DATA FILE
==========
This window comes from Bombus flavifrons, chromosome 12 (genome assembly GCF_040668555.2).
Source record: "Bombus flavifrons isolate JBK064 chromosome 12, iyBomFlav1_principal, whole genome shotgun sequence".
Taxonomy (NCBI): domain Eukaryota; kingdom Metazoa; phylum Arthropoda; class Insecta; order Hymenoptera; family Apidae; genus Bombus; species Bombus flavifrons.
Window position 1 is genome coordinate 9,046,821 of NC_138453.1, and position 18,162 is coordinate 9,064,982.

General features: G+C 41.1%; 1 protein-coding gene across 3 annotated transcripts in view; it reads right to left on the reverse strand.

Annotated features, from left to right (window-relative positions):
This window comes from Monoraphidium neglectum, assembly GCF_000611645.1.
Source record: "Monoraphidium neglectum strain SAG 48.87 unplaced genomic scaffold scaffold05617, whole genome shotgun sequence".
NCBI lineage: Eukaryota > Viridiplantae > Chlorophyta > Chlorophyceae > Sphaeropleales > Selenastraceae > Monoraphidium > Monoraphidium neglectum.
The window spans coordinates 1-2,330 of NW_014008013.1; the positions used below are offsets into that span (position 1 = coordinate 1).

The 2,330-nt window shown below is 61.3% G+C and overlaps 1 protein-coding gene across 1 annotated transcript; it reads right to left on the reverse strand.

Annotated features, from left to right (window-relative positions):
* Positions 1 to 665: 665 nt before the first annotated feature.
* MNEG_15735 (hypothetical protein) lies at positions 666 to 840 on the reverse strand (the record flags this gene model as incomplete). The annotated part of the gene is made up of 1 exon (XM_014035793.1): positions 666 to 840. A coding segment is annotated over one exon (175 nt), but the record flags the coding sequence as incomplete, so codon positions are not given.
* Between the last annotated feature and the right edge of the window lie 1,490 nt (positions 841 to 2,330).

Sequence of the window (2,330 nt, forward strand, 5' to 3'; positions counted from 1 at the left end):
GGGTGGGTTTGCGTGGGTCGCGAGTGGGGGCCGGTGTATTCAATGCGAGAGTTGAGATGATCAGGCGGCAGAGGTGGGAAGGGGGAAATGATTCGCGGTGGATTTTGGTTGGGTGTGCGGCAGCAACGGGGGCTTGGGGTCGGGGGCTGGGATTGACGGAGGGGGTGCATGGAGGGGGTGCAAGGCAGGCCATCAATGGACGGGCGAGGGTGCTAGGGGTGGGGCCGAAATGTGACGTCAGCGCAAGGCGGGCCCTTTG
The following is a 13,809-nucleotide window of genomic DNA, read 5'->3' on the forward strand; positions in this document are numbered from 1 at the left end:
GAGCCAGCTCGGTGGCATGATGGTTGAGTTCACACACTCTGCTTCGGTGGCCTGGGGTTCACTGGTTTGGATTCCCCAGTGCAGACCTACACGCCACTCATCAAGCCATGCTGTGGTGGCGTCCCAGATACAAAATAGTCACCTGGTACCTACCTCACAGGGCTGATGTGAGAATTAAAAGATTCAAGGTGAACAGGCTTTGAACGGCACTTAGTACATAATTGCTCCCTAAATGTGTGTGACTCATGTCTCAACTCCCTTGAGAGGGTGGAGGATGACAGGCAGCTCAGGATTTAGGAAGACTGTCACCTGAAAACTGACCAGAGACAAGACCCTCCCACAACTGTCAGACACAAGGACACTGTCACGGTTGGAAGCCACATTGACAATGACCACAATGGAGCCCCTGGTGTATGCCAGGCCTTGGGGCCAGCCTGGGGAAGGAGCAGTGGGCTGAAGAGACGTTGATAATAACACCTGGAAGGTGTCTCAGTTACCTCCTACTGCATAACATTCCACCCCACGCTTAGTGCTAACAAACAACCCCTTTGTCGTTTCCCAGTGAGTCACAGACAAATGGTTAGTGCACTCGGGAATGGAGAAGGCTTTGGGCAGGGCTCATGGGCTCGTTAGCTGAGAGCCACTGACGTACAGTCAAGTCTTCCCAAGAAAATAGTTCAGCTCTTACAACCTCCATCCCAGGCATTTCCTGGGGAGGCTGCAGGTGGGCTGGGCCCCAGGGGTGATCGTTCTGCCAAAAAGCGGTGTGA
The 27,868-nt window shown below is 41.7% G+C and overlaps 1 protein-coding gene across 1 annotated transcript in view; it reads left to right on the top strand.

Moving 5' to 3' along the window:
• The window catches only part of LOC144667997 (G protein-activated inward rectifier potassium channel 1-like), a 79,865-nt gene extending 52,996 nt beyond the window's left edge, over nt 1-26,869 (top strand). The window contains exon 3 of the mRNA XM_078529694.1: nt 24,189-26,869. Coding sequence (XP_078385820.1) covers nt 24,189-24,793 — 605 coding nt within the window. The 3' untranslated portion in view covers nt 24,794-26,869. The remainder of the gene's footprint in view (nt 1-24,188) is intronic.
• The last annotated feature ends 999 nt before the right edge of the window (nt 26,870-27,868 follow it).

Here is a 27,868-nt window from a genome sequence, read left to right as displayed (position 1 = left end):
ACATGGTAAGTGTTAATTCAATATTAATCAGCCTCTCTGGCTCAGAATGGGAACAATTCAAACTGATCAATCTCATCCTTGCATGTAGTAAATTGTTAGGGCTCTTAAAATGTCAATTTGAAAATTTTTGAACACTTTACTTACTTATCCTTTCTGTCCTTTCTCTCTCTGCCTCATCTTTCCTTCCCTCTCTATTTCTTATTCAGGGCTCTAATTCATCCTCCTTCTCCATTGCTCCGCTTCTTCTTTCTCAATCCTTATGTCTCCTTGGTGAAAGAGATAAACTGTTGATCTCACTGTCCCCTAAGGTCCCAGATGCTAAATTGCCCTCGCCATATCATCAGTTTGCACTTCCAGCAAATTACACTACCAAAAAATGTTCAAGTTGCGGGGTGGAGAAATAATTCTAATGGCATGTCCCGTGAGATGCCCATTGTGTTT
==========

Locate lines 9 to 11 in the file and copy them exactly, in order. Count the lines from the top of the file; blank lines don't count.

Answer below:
NCBI lineage: Eukaryota > Viridiplantae > Chlorophyta > Chlorophyceae > Sphaeropleales > Selenastraceae > Monoraphidium > Monoraphidium neglectum.
The window spans coordinates 1-2,330 of NW_014008013.1; the positions used below are offsets into that span (position 1 = coordinate 1).

The 2,330-nt window shown below is 61.3% G+C and overlaps 1 protein-coding gene across 1 annotated transcript; it reads right to left on the reverse strand.